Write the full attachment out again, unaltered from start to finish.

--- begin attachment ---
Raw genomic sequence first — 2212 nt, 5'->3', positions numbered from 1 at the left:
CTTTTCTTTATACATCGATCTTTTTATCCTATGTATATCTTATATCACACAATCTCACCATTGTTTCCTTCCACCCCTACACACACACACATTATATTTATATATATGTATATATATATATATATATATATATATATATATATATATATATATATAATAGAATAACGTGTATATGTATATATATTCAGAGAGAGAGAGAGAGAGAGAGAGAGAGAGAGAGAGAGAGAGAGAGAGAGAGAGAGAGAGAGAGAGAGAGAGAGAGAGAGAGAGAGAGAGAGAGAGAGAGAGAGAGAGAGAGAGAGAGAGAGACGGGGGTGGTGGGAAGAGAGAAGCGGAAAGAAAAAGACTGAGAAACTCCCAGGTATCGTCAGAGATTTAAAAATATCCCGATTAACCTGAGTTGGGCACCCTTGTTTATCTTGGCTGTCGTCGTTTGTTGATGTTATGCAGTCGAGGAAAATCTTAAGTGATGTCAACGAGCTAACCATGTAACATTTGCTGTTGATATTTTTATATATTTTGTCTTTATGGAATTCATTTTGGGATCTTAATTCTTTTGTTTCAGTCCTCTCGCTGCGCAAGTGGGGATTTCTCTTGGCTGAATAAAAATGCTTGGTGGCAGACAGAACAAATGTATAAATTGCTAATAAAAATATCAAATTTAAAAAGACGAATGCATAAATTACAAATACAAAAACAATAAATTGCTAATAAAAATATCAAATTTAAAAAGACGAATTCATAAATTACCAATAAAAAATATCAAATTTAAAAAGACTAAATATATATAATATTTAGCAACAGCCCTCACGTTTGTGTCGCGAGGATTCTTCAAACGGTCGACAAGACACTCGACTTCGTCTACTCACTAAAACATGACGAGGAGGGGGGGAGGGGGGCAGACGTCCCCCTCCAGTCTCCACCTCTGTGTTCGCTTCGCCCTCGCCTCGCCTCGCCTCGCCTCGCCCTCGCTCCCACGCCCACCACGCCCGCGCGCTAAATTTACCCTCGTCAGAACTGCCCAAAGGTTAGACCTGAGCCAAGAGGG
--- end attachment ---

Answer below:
Raw genomic sequence first — 2212 nt, 5'->3', positions numbered from 1 at the left:
CTTTTCTTTATACATCGATCTTTTTATCCTATGTATATCTTATATCACACAATCTCACCATTGTTTCCTTCCACCCCTACACACACACACATTATATTTATATATATGTATATATATATATATATATATATATATATATATATATATATATATATAATAGAATAACGTGTATATGTATATATATTCAGAGAGAGAGAGAGAGAGAGAGAGAGAGAGAGAGAGAGAGAGAGAGAGAGAGAGAGAGAGAGAGAGAGAGAGAGAGAGAGAGAGAGAGAGAGAGAGAGAGAGAGAGAGAGAGAGAGAGAGAGACGGGGGTGGTGGGAAGAGAGAAGCGGAAAGAAAAAGACTGAGAAACTCCCAGGTATCGTCAGAGATTTAAAAATATCCCGATTAACCTGAGTTGGGCACCCTTGTTTATCTTGGCTGTCGTCGTTTGTTGATGTTATGCAGTCGAGGAAAATCTTAAGTGATGTCAACGAGCTAACCATGTAACATTTGCTGTTGATATTTTTATATATTTTGTCTTTATGGAATTCATTTTGGGATCTTAATTCTTTTGTTTCAGTCCTCTCGCTGCGCAAGTGGGGATTTCTCTTGGCTGAATAAAAATGCTTGGTGGCAGACAGAACAAATGTATAAATTGCTAATAAAAATATCAAATTTAAAAAGACGAATGCATAAATTACAAATACAAAAACAATAAATTGCTAATAAAAATATCAAATTTAAAAAGACGAATTCATAAATTACCAATAAAAAATATCAAATTTAAAAAGACTAAATATATATAATATTTAGCAACAGCCCTCACGTTTGTGTCGCGAGGATTCTTCAAACGGTCGACAAGACACTCGACTTCGTCTACTCACTAAAACATGACGAGGAGGGGGGGAGGGGGGCAGACGTCCCCCTCCAGTCTCCACCTCTGTGTTCGCTTCGCCCTCGCCTCGCCTCGCCTCGCCTCGCCCTCGCTCCCACGCCCACCACGCCCGCGCGCTAAATTTACCCTCGTCAGAACTGCCCAAAGGTTAGACCTGAGCCAAGAGGG